Hooked on women

Fish find human females sexy - and that’s official. For the government is backing a fish bait based on female pheromones, much to the horror of British anglers, who appear to have been boycotting the product since its launch last autumn.

Ultrabite was hailed as "the first government-approved and scientifically proven fish attractant" when it came on the market. Managing Director John Loftus, who promised "great things for retailers" at the product launch, also announced that Ultrabite was set to "revolutionise the tackle trade".

But fishermen are not letting female pheromones interfere with their tackle. "When it came out folk were interested," says Glasgow Angling Centre. "It was mainly sea anglers and coarse fishermen trying it out as a mix with their other bait, but sales have tailed off since then."

Staff at Mike’s Tackle in Portobello are amused by the attitude of fishermen. "You feel like you have to put it on a high shelf. It’s like the days when men asked their barber for ‘something for the weekend’ - no angler wants to be seen buying it."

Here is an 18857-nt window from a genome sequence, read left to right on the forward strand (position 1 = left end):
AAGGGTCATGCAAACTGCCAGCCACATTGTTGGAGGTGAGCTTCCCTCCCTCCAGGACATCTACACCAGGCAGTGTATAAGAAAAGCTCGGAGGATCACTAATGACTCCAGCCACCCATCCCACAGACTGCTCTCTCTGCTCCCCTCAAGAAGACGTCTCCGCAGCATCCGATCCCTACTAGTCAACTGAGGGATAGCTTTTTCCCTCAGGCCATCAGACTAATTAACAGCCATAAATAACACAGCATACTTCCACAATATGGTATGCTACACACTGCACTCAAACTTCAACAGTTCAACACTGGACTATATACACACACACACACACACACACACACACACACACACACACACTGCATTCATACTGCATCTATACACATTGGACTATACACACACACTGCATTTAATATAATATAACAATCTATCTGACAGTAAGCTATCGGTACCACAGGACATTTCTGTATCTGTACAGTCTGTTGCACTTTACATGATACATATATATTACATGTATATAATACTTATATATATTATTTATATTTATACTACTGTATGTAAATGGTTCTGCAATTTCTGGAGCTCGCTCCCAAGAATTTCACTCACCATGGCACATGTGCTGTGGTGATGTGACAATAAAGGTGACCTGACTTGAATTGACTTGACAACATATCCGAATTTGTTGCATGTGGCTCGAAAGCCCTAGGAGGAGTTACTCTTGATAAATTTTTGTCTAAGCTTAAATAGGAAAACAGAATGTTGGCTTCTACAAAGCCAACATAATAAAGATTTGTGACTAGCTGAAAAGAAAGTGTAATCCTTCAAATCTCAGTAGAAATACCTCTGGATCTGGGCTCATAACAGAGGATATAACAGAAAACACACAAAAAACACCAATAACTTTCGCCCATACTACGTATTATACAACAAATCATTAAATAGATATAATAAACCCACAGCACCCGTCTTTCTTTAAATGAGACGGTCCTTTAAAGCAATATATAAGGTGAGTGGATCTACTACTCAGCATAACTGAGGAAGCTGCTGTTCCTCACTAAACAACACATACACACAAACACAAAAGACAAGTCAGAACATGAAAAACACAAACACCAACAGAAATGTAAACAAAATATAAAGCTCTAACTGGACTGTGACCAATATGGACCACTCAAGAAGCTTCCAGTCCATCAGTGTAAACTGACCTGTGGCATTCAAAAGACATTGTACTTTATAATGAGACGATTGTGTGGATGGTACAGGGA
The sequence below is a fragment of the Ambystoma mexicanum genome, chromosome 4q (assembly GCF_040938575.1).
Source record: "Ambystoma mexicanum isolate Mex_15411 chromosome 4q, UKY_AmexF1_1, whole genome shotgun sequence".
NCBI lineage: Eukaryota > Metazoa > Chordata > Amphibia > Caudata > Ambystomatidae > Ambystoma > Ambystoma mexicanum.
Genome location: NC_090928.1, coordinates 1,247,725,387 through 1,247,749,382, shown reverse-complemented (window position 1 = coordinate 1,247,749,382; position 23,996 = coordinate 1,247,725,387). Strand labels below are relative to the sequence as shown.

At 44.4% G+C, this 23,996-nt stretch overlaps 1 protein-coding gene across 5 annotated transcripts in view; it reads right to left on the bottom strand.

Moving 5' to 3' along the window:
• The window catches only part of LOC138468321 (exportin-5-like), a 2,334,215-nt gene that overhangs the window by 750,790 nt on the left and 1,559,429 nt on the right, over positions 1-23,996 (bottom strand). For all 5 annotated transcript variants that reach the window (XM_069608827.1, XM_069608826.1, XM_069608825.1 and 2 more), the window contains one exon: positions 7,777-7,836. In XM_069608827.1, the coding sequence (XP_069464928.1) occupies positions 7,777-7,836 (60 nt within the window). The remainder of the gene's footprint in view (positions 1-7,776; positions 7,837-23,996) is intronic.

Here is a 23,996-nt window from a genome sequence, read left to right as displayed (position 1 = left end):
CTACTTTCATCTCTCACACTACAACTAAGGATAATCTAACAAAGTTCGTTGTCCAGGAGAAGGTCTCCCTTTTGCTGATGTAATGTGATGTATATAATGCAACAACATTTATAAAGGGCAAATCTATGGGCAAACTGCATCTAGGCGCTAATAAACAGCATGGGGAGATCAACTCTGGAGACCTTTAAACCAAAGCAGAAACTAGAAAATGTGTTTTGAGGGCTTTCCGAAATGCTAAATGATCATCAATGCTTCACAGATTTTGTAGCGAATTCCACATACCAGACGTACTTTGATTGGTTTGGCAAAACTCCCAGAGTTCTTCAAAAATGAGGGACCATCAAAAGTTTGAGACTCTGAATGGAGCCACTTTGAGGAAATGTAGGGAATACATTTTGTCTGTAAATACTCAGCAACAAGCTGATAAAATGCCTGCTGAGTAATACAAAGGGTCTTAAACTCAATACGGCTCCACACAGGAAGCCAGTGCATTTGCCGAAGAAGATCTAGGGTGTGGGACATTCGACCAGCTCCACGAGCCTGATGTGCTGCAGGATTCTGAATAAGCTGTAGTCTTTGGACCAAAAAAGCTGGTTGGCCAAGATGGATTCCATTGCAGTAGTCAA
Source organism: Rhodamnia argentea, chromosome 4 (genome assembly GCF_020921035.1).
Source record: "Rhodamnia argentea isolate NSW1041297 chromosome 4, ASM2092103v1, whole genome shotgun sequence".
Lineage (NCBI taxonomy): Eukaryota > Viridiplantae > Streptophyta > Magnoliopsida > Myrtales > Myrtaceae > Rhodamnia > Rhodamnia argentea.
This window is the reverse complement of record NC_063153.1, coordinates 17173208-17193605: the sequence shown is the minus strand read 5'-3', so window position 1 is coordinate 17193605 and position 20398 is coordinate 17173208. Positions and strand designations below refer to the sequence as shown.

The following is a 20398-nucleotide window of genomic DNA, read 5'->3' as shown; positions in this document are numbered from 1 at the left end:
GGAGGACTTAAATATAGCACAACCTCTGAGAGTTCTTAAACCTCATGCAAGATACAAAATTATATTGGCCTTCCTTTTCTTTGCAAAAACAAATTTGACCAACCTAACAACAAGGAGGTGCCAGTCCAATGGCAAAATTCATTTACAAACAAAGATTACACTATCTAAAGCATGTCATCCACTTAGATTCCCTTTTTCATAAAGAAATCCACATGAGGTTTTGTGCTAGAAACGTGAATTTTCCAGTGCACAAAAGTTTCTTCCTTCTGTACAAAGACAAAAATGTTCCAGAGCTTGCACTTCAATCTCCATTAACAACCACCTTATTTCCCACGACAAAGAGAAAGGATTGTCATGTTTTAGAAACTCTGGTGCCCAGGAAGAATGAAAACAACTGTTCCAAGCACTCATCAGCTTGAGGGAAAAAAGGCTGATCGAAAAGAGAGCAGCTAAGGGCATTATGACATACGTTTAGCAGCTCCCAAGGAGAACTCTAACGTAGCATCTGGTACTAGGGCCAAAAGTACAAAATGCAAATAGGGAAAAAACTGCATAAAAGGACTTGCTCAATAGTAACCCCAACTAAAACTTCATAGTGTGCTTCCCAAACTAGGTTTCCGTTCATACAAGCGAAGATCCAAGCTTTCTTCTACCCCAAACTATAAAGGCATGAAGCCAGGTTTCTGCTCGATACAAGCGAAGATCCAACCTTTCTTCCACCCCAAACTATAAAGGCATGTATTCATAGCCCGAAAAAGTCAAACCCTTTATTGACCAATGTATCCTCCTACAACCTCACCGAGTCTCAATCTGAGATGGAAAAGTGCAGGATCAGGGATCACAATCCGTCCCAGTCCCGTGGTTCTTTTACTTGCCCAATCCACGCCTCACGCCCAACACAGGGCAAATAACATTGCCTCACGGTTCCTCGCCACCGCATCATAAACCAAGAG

Game angling instructor Ian Moutter adds: "I saw the stuff when it came out and I chuckled . I knew game fishermen wouldn’t go for it - and they haven’t."

Mouter says he’s travelled all over the United Kingdom this season and only come across one person using Ultrabite.

" He smeared it on some of the flies and it didn’t appear to make a difference, but the fishing in that area was lousy anyway, so who knows if it works or not? Nobody in my world is interested - it’s the skill and challenge they go for and they don’t want to make it easy on themselves."

John Loftus finds the situation "quite ridiculous. As far as anglers are concerned it’s still going to take a great deal of skill to produce the trail, and hook and land the fish. They’re not going to come walking out of the water with their fins up."

The theory - spawned by a Scottish fisherman who said he caught more fish when fly-tying included pubic hair from his wife - was based on the idea that fish were attracted to female pheromones.